Dell Precision 5550 Review: The Smallest and Thinnest 15” Mobile Workstation
Michael Alba posted on September 11, 2020 |
New mobile workstation balances great design with good performance, but at a cost.
The Dell Precision 5550 mobile workstation. (Image courtesy of Dell.)

The Dell Precision 5550 mobile workstation. (Image courtesy of Dell.)

The Dell Precision 5550 is the world’s smallest and thinnest 15” mobile workstation, according to Dell. Indeed, with almost no bezels around the display and a slick carbon fiber finish on the base, the Dell Precision 5550 looks great and feels premium. It’s definitely the nicest Dell mobile workstation we’ve ever reviewed on engineering.com.

But looks aren’t everything, so how does the Dell Precision 5550 hold up as a mobile workstation for engineers? Let’s dive in.

Contents:

  1. Specs
  2. Performance
  3. Dell Optimizer
  4. Display
  5. Battery
  6. Price
  7. Verdict

1. Specs

(Image courtesy of Dell.)
(Image courtesy of Dell.)

Here’s a breakdown of the Precision 5550’s configuration options:

The Precision 5550 offers some great CPU options—all higher-end 10th gen chips. However, the GPU selection is weaker. The 5550 tops out with the Quadro T2000, which lacks the RT Cores (ray tracing) and Tensor Cores (machine learning) found in the Quadro RTX cards, and is limited to 4GB of VRAM. It would have been great to see at least a Quadro RTX 3000 option available.

The 5550’s memory options are strong, with up to 64GB of RAM, including ECC options. Storage options are also great with up to 4TB total capacity available across two SSDs, allowing for a RAID 0 or 1 configuration if you want it.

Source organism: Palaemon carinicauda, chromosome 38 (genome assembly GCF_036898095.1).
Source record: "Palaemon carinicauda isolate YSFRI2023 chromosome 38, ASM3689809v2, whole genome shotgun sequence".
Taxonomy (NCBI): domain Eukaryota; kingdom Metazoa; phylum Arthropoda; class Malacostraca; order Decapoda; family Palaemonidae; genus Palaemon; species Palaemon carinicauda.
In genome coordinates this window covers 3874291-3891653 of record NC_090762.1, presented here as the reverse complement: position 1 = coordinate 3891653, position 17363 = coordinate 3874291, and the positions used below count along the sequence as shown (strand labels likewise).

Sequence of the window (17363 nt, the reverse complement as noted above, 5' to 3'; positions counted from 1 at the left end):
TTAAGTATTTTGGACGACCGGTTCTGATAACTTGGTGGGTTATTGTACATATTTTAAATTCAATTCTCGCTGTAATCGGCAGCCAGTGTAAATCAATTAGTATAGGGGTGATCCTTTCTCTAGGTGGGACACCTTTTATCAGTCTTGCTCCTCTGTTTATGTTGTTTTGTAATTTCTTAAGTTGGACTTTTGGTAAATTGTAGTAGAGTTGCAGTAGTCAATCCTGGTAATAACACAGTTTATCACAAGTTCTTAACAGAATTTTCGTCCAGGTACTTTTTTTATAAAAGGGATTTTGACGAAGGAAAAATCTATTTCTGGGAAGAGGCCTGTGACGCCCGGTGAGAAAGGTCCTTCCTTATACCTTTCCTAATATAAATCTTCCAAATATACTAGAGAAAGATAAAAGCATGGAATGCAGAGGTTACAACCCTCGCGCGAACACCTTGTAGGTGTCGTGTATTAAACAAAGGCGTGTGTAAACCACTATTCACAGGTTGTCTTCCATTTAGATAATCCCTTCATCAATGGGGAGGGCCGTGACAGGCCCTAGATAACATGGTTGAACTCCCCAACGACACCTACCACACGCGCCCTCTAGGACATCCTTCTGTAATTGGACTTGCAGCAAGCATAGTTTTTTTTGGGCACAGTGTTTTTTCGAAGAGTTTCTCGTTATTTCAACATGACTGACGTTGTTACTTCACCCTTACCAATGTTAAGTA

The 15.6” display is available in 4K with a touch screen, or as a touchless version with half the res.

If it’s the smallest and thinnest mobile workstation around, the Dell Precision 5550 is assuredly not the lightest. Its base weight is a very reasonable 4.06lbs, but it gets close to 4.4 if you opt for the bigger 86Wh battery rather than the base 56Wh. If you put a premium on weight, you can get below four pounds on mobile workstations like the ThinkPad P1 line.

As for ports, I hope you like USB-C, cause you’ll get three of them with the Precision 5550. The two on the left are Thunderbolt 3 compatible while the one on the right is limited to USB 3.1. There’s also a security lock slot on the left and an SD card reader and headphone jack on the right.
(Image courtesy of Dell.)
(Image courtesy of Dell.)

Though there’s no USB-A ports on the Precision 5550, Dell is nice enough to include a dongle in the box that turns one of the USB-C ports into a USB-A/HDMI combo.

The Dell Precision 5550 also includes a fingerprint reader on the power button, top right of the keyboard. Unlike most laptop fingerprint readers, this one manages to successfully read my print nearly all the time. It was flaky at first, but after a week or so it gave me no trouble at all and unlocks the 5550 quickly and reliably.

(Image courtesy of Dell.)
(Image courtesy of Dell.)

While we’re on the keyboard, the 5550’s keys are nice to type on, but just a touch too shallow for my preference. Below the keyboard is a gigantic trackpad reminiscent of recent Apple MacBooks. And while the trackpad isn’t as good as those devices—no Windows machine is—the 5550’s trackpad is very useable, and the extra size is surprisingly nice to have. It’s quite sensitive, however, so every now and then it would register an unintended left click.

(Image courtesy of Dell.)
(Image courtesy of Dell.)

2. Performance

The Dell Precision 5550 hits an interesting niche in terms of performance. With its great CPU (the i7-10875H in our review unit), the 5550 performs very well in many benchmarks. But its middling GPU (the T2000 for us) drags it down in others.

Here, take a look at the 5550’s SPECworkstation 3 performance. This comprehensive benchmark covers dozens of different workloads across several industries with a mix of CPU, GPU, and storage workloads. The imbalance between the Precision 5550’s CPU and GPU is clear next to the SPECworkstation results from the Acer ConceptD 7 Pro, a mobile workstation with a slightly less powerful CPU (the 6-Core i7-9750H) but a much stronger GPU (the Quadro RTX 5000).

Legend:

  • Red: Best score (higher is better)
  • Blue: Industry group
  • Yellow: CPU workloads
  • Green: GPU workloads
  • Gray: Storage workloads